5

"Pin" and "skewer" are fairly common terms in chess:

  • A pin is a situation where a piece cannot move without exposing a more valuable piece to attack. For example, the Ruy Lopez Opening features a black knight pinned (against the black king) by a white bishop after white's third move.

  • A skewer is when a piece is attacked and moving it would expose a less valuable piece to attack. An example would be a black rook attacking a white queen along a file with a white rook on the same file behind the queen.

However, I am unaware of a term applying to a similar situation in which the attacked piece is of equal value to the piece it is shielding, whether because they are two pieces of the same type (e.g. rooks) or the same value (bishop and knight, using "conventional" values of 3 pawns/points for both knights and bishops). Does such a term exist? If so, what is it? Or do we just use "pin" (or "skewer")?

The diagram shows an example with a white bishop attacking two black rooks along the same diagonal. (The black pawn is to rule out the possible responses Ra5 and Rb5, which distract from the point of the example.)

r7/1r2k3/8/1p1BK3/8/8/8/8 w - - 0 1
7
  • 1
    ... it's a fork May 7 at 13:22
  • @theonlygusti it's not a fork
    – Darren H
    May 13 at 13:03
  • @DarrenH why?.. May 13 at 13:55
  • @theonlygusti in a fork you are directly attacking two pieces, in this situation right now you are only attacking the rook on B7. You would only be attacking the rook on A8 if the rook on B7 moves out of the way or is taken by the bishop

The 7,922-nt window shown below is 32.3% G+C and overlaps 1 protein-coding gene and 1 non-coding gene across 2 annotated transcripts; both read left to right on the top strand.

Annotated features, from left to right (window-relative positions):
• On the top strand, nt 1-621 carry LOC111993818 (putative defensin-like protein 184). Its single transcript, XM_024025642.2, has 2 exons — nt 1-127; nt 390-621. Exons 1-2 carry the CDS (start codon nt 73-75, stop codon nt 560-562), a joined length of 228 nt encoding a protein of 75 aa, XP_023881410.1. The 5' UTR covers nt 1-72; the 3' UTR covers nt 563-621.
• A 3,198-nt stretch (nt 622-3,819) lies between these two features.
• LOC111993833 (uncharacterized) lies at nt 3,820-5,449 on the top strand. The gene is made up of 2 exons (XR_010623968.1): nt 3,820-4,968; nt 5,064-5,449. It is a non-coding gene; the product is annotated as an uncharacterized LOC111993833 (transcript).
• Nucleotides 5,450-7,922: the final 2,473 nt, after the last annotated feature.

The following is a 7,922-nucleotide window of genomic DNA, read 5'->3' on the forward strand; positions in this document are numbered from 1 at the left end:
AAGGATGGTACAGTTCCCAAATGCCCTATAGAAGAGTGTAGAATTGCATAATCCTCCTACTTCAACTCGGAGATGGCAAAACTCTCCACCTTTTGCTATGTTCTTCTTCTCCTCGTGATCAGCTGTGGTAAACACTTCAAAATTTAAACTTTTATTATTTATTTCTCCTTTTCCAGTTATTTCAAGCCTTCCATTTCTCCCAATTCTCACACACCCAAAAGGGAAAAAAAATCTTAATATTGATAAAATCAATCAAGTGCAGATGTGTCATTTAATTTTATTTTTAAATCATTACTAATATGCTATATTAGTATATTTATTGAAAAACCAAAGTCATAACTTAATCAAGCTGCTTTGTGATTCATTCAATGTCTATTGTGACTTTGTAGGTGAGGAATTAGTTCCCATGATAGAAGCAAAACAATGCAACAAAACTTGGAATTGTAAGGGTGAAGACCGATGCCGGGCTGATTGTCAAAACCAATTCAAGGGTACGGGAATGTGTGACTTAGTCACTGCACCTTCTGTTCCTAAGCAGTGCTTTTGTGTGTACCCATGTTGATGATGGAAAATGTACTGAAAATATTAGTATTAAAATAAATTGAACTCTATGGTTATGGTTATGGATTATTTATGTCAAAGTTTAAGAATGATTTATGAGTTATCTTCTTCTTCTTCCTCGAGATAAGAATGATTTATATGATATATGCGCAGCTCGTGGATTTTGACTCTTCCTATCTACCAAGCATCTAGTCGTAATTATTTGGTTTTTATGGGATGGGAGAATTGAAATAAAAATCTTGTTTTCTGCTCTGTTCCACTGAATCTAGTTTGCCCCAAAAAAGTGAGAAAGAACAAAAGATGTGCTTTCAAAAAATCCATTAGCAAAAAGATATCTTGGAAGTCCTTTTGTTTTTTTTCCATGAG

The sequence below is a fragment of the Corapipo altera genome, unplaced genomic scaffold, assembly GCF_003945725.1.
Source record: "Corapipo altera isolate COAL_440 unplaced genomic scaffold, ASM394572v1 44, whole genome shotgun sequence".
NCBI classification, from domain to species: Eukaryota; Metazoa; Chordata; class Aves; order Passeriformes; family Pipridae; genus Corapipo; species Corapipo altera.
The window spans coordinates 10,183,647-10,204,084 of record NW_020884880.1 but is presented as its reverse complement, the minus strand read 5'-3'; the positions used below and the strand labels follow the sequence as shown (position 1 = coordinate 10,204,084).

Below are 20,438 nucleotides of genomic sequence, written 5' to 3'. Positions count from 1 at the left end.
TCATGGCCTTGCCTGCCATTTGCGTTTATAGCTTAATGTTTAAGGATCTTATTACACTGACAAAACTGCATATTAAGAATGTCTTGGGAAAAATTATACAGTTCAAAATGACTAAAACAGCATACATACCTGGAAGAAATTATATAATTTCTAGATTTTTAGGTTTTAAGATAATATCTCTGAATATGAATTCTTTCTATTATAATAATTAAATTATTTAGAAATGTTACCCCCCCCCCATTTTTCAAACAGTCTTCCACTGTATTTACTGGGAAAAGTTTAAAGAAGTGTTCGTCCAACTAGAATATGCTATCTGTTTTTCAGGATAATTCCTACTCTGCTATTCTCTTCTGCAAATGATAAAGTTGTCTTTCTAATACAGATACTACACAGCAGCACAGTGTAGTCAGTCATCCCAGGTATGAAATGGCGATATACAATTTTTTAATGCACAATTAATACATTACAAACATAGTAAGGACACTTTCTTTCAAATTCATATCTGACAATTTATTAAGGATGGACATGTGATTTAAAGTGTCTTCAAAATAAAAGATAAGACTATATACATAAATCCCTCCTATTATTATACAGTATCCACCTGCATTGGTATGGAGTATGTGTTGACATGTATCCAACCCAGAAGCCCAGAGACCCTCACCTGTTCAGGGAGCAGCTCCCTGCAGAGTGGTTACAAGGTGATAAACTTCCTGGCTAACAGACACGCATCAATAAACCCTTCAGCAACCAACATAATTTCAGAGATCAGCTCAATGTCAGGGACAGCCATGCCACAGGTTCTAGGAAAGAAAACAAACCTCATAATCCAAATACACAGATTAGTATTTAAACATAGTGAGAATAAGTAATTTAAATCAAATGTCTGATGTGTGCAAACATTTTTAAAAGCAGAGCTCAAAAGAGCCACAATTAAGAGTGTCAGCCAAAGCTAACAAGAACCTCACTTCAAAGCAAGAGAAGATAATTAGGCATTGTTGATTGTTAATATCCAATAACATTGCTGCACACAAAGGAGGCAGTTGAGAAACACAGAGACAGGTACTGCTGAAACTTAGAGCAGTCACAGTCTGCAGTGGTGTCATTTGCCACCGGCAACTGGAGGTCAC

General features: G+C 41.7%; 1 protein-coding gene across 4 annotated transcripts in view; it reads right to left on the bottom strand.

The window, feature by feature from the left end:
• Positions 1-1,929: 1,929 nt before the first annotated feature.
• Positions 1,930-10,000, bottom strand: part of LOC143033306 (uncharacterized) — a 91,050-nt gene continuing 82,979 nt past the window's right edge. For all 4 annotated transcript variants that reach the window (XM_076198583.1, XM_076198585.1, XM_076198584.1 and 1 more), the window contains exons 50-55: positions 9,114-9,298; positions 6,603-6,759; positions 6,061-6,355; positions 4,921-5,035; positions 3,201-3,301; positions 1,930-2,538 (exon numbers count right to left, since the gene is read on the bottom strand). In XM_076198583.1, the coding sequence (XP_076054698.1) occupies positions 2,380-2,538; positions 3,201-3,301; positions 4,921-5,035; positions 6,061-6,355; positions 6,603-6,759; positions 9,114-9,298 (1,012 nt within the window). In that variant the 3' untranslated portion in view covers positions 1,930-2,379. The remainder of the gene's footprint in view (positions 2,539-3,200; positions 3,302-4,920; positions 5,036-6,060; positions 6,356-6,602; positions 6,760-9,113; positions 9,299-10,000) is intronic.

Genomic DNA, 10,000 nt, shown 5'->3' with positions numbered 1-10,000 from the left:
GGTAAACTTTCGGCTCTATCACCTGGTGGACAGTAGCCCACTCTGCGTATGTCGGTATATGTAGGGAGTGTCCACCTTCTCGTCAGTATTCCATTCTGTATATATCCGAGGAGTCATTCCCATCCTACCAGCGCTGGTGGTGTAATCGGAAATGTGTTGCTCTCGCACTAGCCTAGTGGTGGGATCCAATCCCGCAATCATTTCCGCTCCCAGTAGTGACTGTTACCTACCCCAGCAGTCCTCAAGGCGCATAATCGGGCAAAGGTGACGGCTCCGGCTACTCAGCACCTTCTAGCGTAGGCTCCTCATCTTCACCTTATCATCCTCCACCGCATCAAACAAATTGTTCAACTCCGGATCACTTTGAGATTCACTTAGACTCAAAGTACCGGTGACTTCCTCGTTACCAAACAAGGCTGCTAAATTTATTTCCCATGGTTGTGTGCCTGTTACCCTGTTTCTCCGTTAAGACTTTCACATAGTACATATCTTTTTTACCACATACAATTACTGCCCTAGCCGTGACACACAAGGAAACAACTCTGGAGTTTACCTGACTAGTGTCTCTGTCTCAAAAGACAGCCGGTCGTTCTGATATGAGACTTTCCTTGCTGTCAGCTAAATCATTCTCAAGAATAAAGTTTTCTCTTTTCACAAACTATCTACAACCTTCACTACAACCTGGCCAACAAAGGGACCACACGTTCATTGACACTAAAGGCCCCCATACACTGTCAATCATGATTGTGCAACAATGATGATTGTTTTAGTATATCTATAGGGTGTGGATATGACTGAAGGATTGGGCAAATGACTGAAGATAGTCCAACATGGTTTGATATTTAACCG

– Darren H
    May 13 at 15:14
  • @DarrenH I disagree. I've heard chess streamers call such a position a fork. I would also consider this position a fork, FEN 3kq3/3p1p1p/8/4R2b/3P4/4K3/8/8 b - - 0 1, even though white can only take the bishop if the queen moves — I think most people would consider these kinds of positions as fork. May 13 at 16:44
9

I'm not aware of any terms. Maybe it is helpful to think instead of the purpose of the move:

  • pin: preventing a piece from moving by threatening to attack a piece behind it
  • skewer: forcing a piece to move, in order to attack the piece behind it

So whether you call a situation with a knight in front of a bishop (or rook in front of a rook like in your board) a "skewer" or a "pin" depends perhaps on what the primary intention is.

In your board position, I would say that the A8 rook is skewered and the B7 rook is pinned.

5

Simply call it a "double attack". The bishop is attacking the b7 rook directly and the a8 rook by x-ray. Of course pins & skewers involve an x-ray. But there are many double attacks ; some do & some do not involve an x-ray.

4
  • 2
    How about "x-ray double attack"? This is the most specific and applies best to the description of the poster. May 7 at 7:59
  • 1
    a double attack would be an attack on the same piece by two attackers.
    – Kami Kaze
    May 7 at 10:35
  • I'm familiar with the term 'x-ray' to more specifically refer to a piece that looks through another, following the line same direction of attack. ie: the white queen on b2 can attack a black piece on c3, but a black bishop on a1 can still attack the queen on c3 by x-ray. May 7 at 13:10
  • 1
    @KamiKaze no, that is not how the term "double attack" is commonly used in chess. In general, a double attack happens when a single move by a player creates two simultaneous threats against their opponent [from chess.com]. It need not involve "an attack on the same piece by two attackers". May 7 at 13:47

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